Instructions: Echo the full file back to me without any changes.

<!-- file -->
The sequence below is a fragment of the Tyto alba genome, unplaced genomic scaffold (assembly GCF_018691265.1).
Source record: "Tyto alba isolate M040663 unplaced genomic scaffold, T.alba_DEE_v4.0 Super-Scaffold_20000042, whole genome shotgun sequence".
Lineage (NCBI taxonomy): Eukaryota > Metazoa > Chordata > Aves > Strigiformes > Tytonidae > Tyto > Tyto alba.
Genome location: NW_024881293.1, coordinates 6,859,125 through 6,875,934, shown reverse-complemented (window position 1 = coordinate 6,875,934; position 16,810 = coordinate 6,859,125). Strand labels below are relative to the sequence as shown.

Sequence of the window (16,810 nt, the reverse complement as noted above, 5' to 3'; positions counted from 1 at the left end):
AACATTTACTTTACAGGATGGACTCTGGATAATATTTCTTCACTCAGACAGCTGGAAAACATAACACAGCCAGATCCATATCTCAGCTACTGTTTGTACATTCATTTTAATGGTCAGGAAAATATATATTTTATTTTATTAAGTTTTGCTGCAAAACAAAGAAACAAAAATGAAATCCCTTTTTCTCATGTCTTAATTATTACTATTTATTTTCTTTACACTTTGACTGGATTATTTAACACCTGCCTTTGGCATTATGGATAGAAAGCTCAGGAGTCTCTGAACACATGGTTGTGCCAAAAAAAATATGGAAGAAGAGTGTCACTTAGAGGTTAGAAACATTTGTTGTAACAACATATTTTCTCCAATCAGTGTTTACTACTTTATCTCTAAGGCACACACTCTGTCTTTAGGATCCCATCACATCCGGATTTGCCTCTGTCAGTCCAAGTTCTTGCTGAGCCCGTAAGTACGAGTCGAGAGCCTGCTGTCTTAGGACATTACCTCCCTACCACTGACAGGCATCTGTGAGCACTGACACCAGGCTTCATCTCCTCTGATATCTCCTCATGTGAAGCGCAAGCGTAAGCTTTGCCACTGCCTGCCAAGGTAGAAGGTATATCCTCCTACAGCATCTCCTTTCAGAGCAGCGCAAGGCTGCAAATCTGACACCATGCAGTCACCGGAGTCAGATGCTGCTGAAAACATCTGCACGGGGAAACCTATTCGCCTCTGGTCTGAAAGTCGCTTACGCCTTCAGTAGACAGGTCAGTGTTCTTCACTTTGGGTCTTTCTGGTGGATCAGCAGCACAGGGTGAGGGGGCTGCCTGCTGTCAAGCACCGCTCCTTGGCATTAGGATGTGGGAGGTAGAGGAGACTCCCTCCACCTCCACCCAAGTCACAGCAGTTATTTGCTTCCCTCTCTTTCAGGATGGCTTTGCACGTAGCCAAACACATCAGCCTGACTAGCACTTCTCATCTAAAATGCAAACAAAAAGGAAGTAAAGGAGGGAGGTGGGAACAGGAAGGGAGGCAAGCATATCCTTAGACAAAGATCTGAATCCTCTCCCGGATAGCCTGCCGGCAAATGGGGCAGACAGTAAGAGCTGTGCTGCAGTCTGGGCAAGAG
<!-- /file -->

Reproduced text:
The sequence below is a fragment of the Tyto alba genome, unplaced genomic scaffold (assembly GCF_018691265.1).
Source record: "Tyto alba isolate M040663 unplaced genomic scaffold, T.alba_DEE_v4.0 Super-Scaffold_20000042, whole genome shotgun sequence".
Lineage (NCBI taxonomy): Eukaryota > Metazoa > Chordata > Aves > Strigiformes > Tytonidae > Tyto > Tyto alba.
Genome location: NW_024881293.1, coordinates 6,859,125 through 6,875,934, shown reverse-complemented (window position 1 = coordinate 6,875,934; position 16,810 = coordinate 6,859,125). Strand labels below are relative to the sequence as shown.

Sequence of the window (16,810 nt, the reverse complement as noted above, 5' to 3'; positions counted from 1 at the left end):
AACATTTACTTTACAGGATGGACTCTGGATAATATTTCTTCACTCAGACAGCTGGAAAACATAACACAGCCAGATCCATATCTCAGCTACTGTTTGTACATTCATTTTAATGGTCAGGAAAATATATATTTTATTTTATTAAGTTTTGCTGCAAAACAAAGAAACAAAAATGAAATCCCTTTTTCTCATGTCTTAATTATTACTATTTATTTTCTTTACACTTTGACTGGATTATTTAACACCTGCCTTTGGCATTATGGATAGAAAGCTCAGGAGTCTCTGAACACATGGTTGTGCCAAAAAAAATATGGAAGAAGAGTGTCACTTAGAGGTTAGAAACATTTGTTGTAACAACATATTTTCTCCAATCAGTGTTTACTACTTTATCTCTAAGGCACACACTCTGTCTTTAGGATCCCATCACATCCGGATTTGCCTCTGTCAGTCCAAGTTCTTGCTGAGCCCGTAAGTACGAGTCGAGAGCCTGCTGTCTTAGGACATTACCTCCCTACCACTGACAGGCATCTGTGAGCACTGACACCAGGCTTCATCTCCTCTGATATCTCCTCATGTGAAGCGCAAGCGTAAGCTTTGCCACTGCCTGCCAAGGTAGAAGGTATATCCTCCTACAGCATCTCCTTTCAGAGCAGCGCAAGGCTGCAAATCTGACACCATGCAGTCACCGGAGTCAGATGCTGCTGAAAACATCTGCACGGGGAAACCTATTCGCCTCTGGTCTGAAAGTCGCTTACGCCTTCAGTAGACAGGTCAGTGTTCTTCACTTTGGGTCTTTCTGGTGGATCAGCAGCACAGGGTGAGGGGGCTGCCTGCTGTCAAGCACCGCTCCTTGGCATTAGGATGTGGGAGGTAGAGGAGACTCCCTCCACCTCCACCCAAGTCACAGCAGTTATTTGCTTCCCTCTCTTTCAGGATGGCTTTGCACGTAGCCAAACACATCAGCCTGACTAGCACTTCTCATCTAAAATGCAAACAAAAAGGAAGTAAAGGAGGGAGGTGGGAACAGGAAGGGAGGCAAGCATATCCTTAGACAAAGATCTGAATCCTCTCCCGGATAGCCTGCCGGCAAATGGGGCAGACAGTAAGAGCTGTGCTGCAGTCTGGGCAAGAG